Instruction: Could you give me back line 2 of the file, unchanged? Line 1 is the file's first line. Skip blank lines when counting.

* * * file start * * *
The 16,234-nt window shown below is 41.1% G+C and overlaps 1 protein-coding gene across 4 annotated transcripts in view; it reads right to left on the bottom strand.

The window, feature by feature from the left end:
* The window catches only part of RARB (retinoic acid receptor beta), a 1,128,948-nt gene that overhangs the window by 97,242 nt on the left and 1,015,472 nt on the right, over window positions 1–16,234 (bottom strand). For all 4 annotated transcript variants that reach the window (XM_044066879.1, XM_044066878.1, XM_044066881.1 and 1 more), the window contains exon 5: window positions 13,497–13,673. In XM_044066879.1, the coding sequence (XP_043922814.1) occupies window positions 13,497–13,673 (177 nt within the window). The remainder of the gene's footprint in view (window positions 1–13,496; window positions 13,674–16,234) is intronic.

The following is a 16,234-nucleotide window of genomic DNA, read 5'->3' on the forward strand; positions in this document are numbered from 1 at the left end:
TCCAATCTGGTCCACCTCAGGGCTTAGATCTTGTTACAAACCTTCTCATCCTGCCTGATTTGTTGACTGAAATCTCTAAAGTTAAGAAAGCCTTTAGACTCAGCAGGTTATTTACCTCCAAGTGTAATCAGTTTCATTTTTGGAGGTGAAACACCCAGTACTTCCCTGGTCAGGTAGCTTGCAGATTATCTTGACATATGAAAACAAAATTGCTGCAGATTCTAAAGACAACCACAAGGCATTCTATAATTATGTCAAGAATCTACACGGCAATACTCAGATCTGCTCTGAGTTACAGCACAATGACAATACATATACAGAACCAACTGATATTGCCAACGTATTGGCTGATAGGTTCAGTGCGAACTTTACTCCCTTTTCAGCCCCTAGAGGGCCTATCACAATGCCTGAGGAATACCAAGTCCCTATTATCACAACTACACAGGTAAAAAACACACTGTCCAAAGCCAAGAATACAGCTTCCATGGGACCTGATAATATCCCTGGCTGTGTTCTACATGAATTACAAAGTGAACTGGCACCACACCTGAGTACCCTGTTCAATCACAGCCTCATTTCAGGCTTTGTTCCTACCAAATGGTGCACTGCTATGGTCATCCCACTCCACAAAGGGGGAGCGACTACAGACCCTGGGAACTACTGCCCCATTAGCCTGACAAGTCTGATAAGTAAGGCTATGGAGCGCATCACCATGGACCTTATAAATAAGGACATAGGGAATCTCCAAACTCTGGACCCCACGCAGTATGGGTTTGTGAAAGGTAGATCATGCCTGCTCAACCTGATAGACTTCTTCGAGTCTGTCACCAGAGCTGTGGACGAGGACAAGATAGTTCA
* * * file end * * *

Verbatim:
The window, feature by feature from the left end: